When I first read this story I thought it was a mistimed April Fool’s joke. But, I was wrong. The Chief Happiness Officer (CHO) is a growing trend within the halls of corporate America. And, of course, it is brought to you by those happy yet earnest gurus in Silicon Valley.
One wonders where this is likely to take us 10, 20 years from now. But, one thing is reasonably clear — for most, corporate happiness may be an unattainable or undeliverable paradox.
From the New Republic:
Happiness isn’t something you find, or work toward—it’s something you buy and have delivered. Or at least that’s the premise of one of the newest jobs over in the C-suite. Now, alongside the CEO, CFO, and their ilk, we have the CHO, or chief happiness officer. As the name clearly suggests, the CHO is responsible for the contentment of individual employees, sort of like an h.r. manager, but on steroids; the theory goes that happy workers are productive workers, so happiness turns out to be in the company’s best interest. Perhaps unsurprisingly, many CHOs reside in Silicon Valley—both at start-ups and more blue chip tech companies. But it’s starting to spread: Southern restaurant company Hopjacks created the position in 2012 and the Quality of Life Foundation, an education nonprofit, created one in 2010.
On a day-to-day basis, CHOs busy themselves with diagnosing the emotional wellbeing of their workers, as well as adjusting workplace policy and culture in order to create the conditions for happiness. This can involve distributing surveys that measure contentment, leading workshops on everything from communication skills to mindfulness meditation, and generally diagnosing the office atmosphere. The job can also mean out-of-office activities—or, in the case of Hopjacks, a “Serial Killer Secret-Santa Weapon-Exchange” (an event, according to CHO Jarod Kelly, “where all of us blindly ordered each other [weapons] gifts from www.budk.com.”).
The CHO’s rise may have begun with Chade-Meng Tan. Meng is Google’s chief happiness officer equivalent, officially known as the Jolly Good Fellow. According to his self-made job description, his goal is to “enlighten minds, open hearts, create world peace.” He began at Google soon after the company was born, and spent eight years in the engineering department, before switching to the company’s “People Development Team” in the mid-2000s. Meng was inspired to work happiness into Google after encountering studies on the 65-year-old brain of a Buddhist monk named Mathieu Ricard. Ricard, after earning a Ph.D. in molecular genetics, turned his back on science and became a Buddhist monk in 1972, with the aim of exploring happiness through meditation.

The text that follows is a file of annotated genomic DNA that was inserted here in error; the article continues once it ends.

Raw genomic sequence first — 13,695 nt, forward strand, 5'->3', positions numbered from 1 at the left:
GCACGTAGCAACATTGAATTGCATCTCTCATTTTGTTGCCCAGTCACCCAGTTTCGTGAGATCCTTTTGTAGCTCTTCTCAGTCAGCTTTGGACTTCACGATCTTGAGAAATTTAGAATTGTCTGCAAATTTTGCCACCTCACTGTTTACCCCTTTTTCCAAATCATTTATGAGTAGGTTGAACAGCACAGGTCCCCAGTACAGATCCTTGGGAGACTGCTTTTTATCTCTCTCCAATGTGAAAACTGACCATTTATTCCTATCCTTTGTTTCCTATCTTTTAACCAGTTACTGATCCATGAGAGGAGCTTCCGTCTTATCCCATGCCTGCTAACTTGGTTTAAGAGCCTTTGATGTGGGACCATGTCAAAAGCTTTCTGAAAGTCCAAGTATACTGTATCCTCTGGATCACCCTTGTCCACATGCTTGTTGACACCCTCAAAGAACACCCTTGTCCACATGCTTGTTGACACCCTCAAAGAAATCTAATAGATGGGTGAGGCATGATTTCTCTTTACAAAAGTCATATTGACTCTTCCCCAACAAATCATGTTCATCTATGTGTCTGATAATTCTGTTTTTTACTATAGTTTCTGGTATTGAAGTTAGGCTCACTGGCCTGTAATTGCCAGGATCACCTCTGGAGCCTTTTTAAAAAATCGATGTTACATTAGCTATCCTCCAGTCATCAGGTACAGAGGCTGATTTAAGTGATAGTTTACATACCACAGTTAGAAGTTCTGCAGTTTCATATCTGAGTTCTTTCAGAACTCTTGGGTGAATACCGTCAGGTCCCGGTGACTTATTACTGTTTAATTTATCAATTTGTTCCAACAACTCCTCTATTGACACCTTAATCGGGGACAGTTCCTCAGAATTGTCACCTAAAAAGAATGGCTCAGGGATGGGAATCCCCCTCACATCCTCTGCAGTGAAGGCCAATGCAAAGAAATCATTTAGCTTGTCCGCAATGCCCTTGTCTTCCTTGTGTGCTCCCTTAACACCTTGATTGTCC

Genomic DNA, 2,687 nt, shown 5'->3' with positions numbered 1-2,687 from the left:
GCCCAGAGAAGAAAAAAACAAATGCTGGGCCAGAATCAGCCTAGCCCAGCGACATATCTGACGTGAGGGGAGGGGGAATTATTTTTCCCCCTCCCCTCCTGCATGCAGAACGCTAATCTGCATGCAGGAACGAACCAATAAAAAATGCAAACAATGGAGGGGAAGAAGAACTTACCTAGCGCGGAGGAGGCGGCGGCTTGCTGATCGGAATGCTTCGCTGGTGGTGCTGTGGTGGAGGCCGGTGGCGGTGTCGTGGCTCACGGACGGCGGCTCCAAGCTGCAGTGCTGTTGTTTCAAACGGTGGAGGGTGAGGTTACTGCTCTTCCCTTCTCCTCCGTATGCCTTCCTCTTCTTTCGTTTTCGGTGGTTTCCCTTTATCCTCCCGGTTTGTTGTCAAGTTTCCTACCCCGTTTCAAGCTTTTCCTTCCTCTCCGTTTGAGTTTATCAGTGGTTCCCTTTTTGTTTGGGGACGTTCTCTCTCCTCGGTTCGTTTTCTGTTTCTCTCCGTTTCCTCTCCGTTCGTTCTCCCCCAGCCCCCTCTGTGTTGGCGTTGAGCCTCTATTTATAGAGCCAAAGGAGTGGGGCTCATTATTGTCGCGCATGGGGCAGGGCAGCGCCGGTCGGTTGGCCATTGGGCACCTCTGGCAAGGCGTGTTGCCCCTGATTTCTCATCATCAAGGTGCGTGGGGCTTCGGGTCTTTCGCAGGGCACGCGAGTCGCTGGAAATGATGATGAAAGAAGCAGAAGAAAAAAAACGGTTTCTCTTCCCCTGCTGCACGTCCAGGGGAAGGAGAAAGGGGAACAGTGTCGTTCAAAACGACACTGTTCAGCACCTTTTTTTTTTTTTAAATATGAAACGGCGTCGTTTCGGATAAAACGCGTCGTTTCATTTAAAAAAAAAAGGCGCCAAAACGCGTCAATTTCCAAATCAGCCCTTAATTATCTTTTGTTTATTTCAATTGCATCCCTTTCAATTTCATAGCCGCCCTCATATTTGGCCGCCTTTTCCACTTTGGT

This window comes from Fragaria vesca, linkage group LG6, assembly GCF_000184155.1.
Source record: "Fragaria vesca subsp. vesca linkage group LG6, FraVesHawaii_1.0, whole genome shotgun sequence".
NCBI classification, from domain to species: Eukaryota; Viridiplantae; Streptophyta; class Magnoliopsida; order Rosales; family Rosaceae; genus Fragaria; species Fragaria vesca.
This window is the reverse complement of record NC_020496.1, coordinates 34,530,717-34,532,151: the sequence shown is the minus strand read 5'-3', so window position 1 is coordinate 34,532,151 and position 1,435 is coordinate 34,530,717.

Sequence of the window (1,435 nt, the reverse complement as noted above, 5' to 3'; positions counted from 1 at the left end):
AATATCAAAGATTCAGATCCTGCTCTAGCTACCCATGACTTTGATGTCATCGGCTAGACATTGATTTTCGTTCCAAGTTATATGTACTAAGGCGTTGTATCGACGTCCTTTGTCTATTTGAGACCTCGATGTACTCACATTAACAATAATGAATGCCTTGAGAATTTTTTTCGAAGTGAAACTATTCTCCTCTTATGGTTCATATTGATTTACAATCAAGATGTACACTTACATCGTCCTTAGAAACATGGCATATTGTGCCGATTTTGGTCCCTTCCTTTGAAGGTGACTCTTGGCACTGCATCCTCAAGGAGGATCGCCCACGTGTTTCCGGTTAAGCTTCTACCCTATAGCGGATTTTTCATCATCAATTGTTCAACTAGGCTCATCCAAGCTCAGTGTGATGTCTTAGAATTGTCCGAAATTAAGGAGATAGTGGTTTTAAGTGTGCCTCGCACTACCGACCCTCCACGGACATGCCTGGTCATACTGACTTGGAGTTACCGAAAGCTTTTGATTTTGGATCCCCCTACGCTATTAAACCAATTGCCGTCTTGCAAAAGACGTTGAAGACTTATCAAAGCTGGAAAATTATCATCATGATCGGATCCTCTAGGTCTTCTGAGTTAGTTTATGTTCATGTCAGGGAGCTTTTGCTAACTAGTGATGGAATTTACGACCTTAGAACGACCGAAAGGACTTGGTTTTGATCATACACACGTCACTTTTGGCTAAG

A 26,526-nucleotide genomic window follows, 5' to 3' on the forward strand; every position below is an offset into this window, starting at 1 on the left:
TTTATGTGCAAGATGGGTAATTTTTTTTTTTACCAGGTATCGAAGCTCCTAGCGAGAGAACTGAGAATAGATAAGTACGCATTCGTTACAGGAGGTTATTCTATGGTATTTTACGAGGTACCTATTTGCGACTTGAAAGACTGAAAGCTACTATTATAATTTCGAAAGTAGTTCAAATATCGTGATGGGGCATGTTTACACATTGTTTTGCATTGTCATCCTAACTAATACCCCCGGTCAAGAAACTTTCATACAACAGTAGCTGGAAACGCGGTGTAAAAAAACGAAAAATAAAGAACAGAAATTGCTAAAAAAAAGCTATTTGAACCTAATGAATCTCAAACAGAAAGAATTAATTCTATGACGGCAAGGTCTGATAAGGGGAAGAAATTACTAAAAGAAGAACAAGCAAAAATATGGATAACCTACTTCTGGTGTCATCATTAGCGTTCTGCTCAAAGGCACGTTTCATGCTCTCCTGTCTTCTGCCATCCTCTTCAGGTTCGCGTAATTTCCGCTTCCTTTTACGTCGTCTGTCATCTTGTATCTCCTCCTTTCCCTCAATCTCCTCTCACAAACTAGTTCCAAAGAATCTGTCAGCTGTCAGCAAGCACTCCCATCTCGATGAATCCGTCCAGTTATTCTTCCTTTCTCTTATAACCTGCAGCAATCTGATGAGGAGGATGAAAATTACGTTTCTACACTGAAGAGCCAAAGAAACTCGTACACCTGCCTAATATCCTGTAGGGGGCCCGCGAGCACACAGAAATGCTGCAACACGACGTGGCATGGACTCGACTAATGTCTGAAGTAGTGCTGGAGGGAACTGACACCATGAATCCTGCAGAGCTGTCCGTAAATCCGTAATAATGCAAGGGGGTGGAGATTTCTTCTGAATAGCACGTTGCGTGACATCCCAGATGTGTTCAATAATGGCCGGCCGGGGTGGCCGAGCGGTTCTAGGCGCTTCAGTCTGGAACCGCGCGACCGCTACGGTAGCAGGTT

In a 2010 TED talk, Meng explains that Ricard “is the happiest man in the world,” based on brain activity in the left prefrontal cortex. Whether or not measuring happiness in an MRI machine holds water is beside the point—Meng liked what he saw, and aimed to spread Ricard’s cognitive tendencies throughout the Google community.
Google’s involvement in worker happiness set off something of a trend, with Zappos CEO Tony Hsieh releasing a book in 2010 called Delivering Happiness. The book, which covers strategies to increase happiness in corporate culture, was a New York Times best seller and spawned a consulting firm of the same name, devoted to, well, delivering happiness to companies around the world.
Delivering Happiness, according to CEO and CHO Jenn Lim, devotes its time to measuring the contentment of clients and to laboring to improve their working conditions. So how exactly does one create joy? “We take a snapshot of all the employees, and basically identify their happiness levels,” Lim says. “And using [the Happy Business Index], we can see, what are the key points of unhappiness?” (The Happy Business Index is a survey based off of “well-being researcher” Nic Marks’s Happy Planet Index, and scores how motivated and engaged employees feel in their workplace.) In an interview, Lim also explained that they look out for “how empowered employees feel, how much progress they feel they’re making, how connected and aligned they feel with the company.”
“Basically we’re able to derive actionable things that we recommend companies work on. I think of us as kind of a heart monitor,” Lim noted. CHOs not only monitor, but also calculate. Beyond the Happiness Business Index, the company uses a “happiness calculator” which is featured on its website and does little except tabulate how much money you stand to earn if you carry out a “happiness at work survey” (created by Delivering Happiness, of course).
Read the entire article here.
Video: Pharrell Williams – Happy (Official Music Video). Courtesy of I am Other.